When I saw that Jason Zengerle of TNR had written a piece about Harris Wofford, I thought: “Oh, no! Harris died!” But fortunately, that’s not true. It’s a little unclear why Scheiber chose Wofford as the subject of an essay that’s part of TNR’s commemoration of its 100th anniversary, but it’s presumably because Wofford was near the center of action in American politics for what seemed like a century. Indeed, that’s what Scheiber writes about.
During my years in Washington, in which I was perpetually on the periphery of what we called the “national service movement,” I encountered Wofford–who ran AmeriCorps for Bill Clinton after his Senate defeat in 1994–pretty regularly. And as such, I was the fascinated auditor some of those mind-bending only-Harris-Wofford-could-tell-them anecdotes that Zengerle recounts. As he talked about his role in securing MLK’s release from jail, I thought--Lord, how many people in the Clinton administration have personal memories of MLK from the perspective of the Kennedy/Johnston campaign?–and came up with no other names.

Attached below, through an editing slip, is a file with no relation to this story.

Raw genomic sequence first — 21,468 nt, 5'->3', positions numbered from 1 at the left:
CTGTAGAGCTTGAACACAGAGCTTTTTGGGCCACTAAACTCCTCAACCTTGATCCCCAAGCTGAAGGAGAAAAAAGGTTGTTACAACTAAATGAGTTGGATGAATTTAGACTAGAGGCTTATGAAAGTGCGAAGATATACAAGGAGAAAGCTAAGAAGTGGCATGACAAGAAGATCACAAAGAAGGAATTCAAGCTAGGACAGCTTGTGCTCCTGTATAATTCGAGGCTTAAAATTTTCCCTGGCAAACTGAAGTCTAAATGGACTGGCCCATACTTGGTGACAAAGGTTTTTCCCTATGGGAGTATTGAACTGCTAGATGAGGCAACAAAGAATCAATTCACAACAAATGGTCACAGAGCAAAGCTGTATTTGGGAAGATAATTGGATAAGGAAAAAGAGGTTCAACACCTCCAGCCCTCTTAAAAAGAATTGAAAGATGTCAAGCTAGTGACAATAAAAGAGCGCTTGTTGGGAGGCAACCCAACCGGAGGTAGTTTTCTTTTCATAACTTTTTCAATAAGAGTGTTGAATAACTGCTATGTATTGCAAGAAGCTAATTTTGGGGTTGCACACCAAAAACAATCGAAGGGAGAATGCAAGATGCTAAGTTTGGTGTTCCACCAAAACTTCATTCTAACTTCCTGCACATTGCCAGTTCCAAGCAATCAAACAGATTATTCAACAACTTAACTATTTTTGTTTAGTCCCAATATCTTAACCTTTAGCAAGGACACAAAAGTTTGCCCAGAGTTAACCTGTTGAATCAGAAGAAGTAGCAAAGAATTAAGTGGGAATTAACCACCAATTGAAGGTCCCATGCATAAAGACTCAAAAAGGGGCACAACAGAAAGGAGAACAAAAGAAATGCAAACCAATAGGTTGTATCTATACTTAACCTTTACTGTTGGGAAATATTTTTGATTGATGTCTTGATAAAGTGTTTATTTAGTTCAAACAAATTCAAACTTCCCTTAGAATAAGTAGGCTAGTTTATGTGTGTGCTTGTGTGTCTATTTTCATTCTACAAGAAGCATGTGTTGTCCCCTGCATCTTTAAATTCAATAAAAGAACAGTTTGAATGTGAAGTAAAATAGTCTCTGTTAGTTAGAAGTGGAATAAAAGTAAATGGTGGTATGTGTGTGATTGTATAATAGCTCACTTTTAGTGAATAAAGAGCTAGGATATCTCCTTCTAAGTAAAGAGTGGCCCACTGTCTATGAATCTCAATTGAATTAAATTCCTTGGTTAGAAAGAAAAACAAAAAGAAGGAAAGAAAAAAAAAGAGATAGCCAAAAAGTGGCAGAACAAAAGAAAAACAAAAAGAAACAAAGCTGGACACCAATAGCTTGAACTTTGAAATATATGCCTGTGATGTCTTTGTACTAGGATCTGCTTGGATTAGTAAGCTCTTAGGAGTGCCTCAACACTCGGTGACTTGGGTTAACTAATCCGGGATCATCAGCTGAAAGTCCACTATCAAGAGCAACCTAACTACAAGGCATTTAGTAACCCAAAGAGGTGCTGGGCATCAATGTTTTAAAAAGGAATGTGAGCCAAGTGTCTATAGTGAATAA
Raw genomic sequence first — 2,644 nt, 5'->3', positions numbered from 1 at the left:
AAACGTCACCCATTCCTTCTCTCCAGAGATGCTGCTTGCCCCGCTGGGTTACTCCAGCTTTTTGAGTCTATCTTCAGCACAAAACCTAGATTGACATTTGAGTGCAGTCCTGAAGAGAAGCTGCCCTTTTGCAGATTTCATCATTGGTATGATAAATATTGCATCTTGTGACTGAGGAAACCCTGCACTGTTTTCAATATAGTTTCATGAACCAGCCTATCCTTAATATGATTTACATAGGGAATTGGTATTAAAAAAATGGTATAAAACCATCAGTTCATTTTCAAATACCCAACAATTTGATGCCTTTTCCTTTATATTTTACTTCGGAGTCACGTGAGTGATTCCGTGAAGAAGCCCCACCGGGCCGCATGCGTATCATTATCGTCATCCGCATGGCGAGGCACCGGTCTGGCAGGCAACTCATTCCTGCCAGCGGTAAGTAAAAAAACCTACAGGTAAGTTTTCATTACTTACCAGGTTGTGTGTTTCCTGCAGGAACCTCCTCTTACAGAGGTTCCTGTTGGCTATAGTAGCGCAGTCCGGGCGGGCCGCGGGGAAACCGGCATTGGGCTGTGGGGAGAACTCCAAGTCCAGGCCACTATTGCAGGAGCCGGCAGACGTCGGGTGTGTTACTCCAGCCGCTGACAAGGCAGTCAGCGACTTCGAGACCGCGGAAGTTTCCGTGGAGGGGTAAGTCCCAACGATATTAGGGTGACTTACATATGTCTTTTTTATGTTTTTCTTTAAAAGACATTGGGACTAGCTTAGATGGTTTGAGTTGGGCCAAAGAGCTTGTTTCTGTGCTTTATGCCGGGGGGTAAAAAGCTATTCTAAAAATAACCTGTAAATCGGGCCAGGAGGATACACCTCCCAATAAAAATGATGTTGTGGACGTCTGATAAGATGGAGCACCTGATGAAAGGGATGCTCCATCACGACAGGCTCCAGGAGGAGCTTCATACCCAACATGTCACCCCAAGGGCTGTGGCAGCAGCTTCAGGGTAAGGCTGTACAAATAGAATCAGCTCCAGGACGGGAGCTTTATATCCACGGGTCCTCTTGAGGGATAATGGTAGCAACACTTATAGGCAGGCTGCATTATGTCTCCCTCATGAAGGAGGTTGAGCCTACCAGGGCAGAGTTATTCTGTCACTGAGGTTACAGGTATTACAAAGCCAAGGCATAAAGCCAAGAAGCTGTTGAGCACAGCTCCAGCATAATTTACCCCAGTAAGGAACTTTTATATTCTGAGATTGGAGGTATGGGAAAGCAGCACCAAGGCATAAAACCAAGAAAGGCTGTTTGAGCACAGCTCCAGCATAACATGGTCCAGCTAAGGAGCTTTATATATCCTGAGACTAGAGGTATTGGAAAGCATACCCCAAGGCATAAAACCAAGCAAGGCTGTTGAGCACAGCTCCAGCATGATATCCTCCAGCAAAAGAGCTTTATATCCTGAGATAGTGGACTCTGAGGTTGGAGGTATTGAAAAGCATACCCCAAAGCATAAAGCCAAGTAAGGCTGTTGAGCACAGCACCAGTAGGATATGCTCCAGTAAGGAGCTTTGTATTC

And as Zengerle notes, Wofford’s encounters with American political history didn’t end with Clinton: he was the guy who introduced Barack Obama the day the then-presidential candidate gave his famous “race speech” in Philadelphia.
Back in 1981, Wofford published a memoir of the sixties, with the predictable title, Of Kennedys and Kings. I would have to assume he’s working on the other decades now.
UPDATE: Yes, the Jason Zengerle disease strikes me again, as I once again (in the original post) attribute Jason’s work to Noam Scheiber. I swear I’m not doing this deliberately.